Obesity alters many processes in the body, from how sugar is used to how the heart functions. It can also change the relationship between cancer cells and nearby immune cells in ways that help tumors survive and grow, according to a new study conducted largely in mice.
Immune cells called T cells help the body fight off infections, and in some cases can recognize and kill cancer cells. Many immunotherapies for cancer work by boosting the potency of T cells, particularly a subtype called CD8+ T cells, which are the primary cancer cell–killing T cells.
But obesity may render these T cells less powerful. The new research showed that cells within and around tumors in obese mice had drastic alterations in their metabolism (the way they generate and consume energy). These alterations led to CD8+ T cells being largely locked out of the tumor—and unable to function when inside the tumor—while the tumor cells thrived.
A similar phenomenon appeared to be at work in many samples of tumor tissue taken from people with severe obesity, the researchers reported December 23, 2020, in Cell.
“Cancer immunotherapy has really changed the face of cancer care, but it only works in a subset of patients. We need to understand why some people respond and others don’t respond,” said Arlene Sharpe, M.D., Ph.D., of Harvard University, who led the study along with Marcia Haigis, Ph.D., also from Harvard.
“Individuals with cancer are diverse,” Dr. Haigis said. “There’s diversity in age, in body mass, in metabolic state and fitness. This study was really our first step into understanding how obesity affects immune cells in the tumor microenvironment.”
While it’s still too early to understand how changes in metabolism within the tumor microenvironment may affect cancer therapies, it highlights a phenomenon that warrants further investigation, she added.
A Metabolic Tug of War
Scientists’ understanding of the role of fat cells in the human body was upended in the 1990s with the discovery of a hormone called leptin, explained Kristine Willis, Ph.D., of NCI’s Division of Cancer Biology, who was not involved with the study. Until then, fat had largely been considered passive storage tissue, holding excess nutrients for the body to use later.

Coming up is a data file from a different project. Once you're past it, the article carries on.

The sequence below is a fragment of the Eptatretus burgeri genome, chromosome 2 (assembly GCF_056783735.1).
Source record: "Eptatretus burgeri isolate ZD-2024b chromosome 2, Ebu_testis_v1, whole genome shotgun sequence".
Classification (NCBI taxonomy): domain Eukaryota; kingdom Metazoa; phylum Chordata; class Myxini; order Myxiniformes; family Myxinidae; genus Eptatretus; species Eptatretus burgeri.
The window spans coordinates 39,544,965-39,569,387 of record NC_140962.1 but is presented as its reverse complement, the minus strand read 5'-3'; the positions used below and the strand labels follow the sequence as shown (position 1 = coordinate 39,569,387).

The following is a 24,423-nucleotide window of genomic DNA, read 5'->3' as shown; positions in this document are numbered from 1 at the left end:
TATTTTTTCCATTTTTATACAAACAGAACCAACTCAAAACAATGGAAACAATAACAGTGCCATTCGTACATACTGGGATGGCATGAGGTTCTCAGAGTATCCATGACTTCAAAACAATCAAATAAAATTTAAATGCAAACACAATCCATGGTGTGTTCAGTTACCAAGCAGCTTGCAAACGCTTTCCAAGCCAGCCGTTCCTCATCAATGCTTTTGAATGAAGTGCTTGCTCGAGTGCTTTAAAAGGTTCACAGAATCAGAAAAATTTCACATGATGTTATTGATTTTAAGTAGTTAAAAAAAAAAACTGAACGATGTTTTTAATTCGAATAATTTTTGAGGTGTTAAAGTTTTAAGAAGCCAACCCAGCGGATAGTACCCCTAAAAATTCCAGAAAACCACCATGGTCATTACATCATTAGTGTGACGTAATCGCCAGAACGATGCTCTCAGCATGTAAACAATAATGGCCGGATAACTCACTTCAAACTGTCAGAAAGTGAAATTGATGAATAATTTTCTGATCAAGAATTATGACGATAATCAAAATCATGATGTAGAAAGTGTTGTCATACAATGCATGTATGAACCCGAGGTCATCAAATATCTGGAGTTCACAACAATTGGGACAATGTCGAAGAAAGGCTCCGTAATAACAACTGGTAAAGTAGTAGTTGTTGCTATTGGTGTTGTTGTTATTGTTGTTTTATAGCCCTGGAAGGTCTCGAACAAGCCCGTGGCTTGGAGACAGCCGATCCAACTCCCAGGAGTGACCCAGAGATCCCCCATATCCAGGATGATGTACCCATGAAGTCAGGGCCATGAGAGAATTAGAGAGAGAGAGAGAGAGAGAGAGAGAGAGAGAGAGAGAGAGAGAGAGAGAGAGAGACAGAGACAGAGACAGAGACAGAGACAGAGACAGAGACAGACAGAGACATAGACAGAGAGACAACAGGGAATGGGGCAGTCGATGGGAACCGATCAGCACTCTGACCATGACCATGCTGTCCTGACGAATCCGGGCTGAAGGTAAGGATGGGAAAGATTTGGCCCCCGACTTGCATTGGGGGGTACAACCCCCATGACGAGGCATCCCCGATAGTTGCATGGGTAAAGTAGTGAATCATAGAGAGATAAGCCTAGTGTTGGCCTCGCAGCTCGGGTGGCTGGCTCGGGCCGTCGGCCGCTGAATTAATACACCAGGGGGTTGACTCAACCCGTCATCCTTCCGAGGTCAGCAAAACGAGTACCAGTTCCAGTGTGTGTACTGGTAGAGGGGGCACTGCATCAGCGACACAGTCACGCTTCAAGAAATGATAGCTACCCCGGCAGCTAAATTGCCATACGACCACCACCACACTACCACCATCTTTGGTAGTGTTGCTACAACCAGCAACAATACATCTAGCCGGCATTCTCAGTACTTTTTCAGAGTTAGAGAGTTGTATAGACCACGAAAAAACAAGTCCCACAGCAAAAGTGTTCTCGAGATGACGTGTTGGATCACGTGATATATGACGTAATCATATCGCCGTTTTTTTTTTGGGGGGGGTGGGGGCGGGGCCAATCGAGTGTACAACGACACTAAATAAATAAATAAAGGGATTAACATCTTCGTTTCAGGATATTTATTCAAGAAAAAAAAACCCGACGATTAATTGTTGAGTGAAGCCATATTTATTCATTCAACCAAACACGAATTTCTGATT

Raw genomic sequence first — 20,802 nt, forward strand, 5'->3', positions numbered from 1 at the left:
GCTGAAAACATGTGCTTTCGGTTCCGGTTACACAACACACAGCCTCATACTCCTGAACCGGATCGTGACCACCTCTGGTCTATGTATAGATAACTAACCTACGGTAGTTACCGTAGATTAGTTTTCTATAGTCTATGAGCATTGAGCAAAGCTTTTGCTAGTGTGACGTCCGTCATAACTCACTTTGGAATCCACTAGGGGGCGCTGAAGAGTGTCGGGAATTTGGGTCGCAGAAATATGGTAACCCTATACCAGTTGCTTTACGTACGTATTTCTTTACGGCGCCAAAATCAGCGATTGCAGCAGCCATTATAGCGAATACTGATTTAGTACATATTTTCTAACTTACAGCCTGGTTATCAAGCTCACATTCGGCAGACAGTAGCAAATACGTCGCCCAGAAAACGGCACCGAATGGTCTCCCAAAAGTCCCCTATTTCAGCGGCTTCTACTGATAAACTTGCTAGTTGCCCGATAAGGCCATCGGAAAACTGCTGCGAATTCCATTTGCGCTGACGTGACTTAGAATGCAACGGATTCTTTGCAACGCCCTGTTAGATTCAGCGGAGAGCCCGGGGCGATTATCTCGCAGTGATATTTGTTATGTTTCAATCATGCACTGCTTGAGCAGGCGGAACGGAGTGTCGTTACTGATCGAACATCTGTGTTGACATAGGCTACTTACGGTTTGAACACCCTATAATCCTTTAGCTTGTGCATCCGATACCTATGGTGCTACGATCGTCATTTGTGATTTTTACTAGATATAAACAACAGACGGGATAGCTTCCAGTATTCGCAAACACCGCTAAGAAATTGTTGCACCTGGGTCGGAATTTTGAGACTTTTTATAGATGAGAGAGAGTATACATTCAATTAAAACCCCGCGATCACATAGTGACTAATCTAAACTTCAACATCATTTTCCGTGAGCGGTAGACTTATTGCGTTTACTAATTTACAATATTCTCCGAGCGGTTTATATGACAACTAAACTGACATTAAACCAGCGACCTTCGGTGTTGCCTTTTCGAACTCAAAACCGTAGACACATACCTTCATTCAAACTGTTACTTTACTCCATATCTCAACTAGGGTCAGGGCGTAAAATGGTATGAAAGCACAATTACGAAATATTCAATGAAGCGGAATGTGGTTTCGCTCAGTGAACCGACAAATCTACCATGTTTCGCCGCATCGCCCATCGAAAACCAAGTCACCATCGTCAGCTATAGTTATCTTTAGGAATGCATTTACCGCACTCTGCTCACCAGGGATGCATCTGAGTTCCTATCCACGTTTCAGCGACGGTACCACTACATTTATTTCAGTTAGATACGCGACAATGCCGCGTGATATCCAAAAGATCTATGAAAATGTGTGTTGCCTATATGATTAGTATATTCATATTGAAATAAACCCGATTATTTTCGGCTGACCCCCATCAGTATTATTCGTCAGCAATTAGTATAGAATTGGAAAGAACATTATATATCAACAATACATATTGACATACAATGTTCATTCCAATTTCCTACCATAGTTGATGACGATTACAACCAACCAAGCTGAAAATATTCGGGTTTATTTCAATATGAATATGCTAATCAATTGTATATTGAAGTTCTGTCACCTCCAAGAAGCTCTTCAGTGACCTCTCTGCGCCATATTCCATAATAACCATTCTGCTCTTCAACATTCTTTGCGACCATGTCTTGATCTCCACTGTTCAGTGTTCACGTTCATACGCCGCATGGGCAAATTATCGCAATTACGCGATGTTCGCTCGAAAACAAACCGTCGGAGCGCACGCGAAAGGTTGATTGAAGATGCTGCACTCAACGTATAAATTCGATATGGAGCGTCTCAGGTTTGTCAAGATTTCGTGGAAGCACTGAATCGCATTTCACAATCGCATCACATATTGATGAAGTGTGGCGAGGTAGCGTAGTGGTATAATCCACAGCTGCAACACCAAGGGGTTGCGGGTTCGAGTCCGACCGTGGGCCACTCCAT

But leptin, produced by fat cells, was found to actively affect appetite and body weight. Since then, Dr. Willis said, “we’ve found that fat secretes all sorts of chemical substances that act as signaling molecules.” Signaling molecules are molecules in a cell that work together to control cell functions or communicate with other cells in the body.
Previous studies have indicated that obesity can directly affect tumor cells, including how some hormones communicate with them. But how obesity impacts the interactions between tumor cells and immune cells is a relatively new area of study.
It’s known that rapidly growing tumor cells consume a high level of nutrients, which could potentially limit the fuel available to other nearby cells. “We wanted to understand if there would be a metabolic tug of war, if you will, between the CD8+ T cell and the tumor cell,” explained Dr. Sharpe.
The research team began by feeding mice a high-fat diet for up to 10 weeks, until the mice gained enough weight to be considered obese. Then they implanted colorectal cancer cells into both the obese mice and normal-weight mice. The cells used for the experiments normally produce tumors in mice that can easily be infiltrated by immune cells.
Tumors in the obese mice grew faster than tumors in normal-weight mice. When the researchers looked at the immune cells in and around the tumors, they found fewer T cells in the tumors of obese mice. The T cells that managed to make it inside the tumors showed signs that they weren’t functioning normally.